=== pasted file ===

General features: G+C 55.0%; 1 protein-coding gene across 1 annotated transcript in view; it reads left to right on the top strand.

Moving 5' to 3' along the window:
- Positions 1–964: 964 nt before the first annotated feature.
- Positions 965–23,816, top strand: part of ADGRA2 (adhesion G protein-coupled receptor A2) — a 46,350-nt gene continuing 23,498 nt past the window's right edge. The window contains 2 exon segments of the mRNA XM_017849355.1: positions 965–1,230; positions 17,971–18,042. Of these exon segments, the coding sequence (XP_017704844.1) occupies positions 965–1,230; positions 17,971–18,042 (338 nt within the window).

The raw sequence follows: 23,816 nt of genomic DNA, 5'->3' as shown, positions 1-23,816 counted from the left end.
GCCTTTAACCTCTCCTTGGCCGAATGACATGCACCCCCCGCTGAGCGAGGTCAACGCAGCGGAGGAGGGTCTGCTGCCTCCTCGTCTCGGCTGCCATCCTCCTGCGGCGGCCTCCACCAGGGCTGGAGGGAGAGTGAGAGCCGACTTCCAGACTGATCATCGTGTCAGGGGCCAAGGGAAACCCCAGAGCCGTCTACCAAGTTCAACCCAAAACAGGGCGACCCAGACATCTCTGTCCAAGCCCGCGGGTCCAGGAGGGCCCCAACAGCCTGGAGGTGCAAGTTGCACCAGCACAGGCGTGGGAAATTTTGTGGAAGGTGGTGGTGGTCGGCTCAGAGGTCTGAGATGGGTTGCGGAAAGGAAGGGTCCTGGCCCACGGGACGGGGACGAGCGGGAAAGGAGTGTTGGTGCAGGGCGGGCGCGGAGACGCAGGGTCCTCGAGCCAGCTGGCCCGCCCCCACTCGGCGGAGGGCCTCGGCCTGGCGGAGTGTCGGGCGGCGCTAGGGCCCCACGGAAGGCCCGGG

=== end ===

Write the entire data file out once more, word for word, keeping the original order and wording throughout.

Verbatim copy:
General features: G+C 55.0%; 1 protein-coding gene across 1 annotated transcript in view; it reads left to right on the top strand.

Moving 5' to 3' along the window:
- Positions 1–964: 964 nt before the first annotated feature.
- Positions 965–23,816, top strand: part of ADGRA2 (adhesion G protein-coupled receptor A2) — a 46,350-nt gene continuing 23,498 nt past the window's right edge. The window contains 2 exon segments of the mRNA XM_017849355.1: positions 965–1,230; positions 17,971–18,042. Of these exon segments, the coding sequence (XP_017704844.1) occupies positions 965–1,230; positions 17,971–18,042 (338 nt within the window).

The raw sequence follows: 23,816 nt of genomic DNA, 5'->3' as shown, positions 1-23,816 counted from the left end.
GCCTTTAACCTCTCCTTGGCCGAATGACATGCACCCCCCGCTGAGCGAGGTCAACGCAGCGGAGGAGGGTCTGCTGCCTCCTCGTCTCGGCTGCCATCCTCCTGCGGCGGCCTCCACCAGGGCTGGAGGGAGAGTGAGAGCCGACTTCCAGACTGATCATCGTGTCAGGGGCCAAGGGAAACCCCAGAGCCGTCTACCAAGTTCAACCCAAAACAGGGCGACCCAGACATCTCTGTCCAAGCCCGCGGGTCCAGGAGGGCCCCAACAGCCTGGAGGTGCAAGTTGCACCAGCACAGGCGTGGGAAATTTTGTGGAAGGTGGTGGTGGTCGGCTCAGAGGTCTGAGATGGGTTGCGGAAAGGAAGGGTCCTGGCCCACGGGACGGGGACGAGCGGGAAAGGAGTGTTGGTGCAGGGCGGGCGCGGAGACGCAGGGTCCTCGAGCCAGCTGGCCCGCCCCCACTCGGCGGAGGGCCTCGGCCTGGCGGAGTGTCGGGCGGCGCTAGGGCCCCACGGAAGGCCCGGG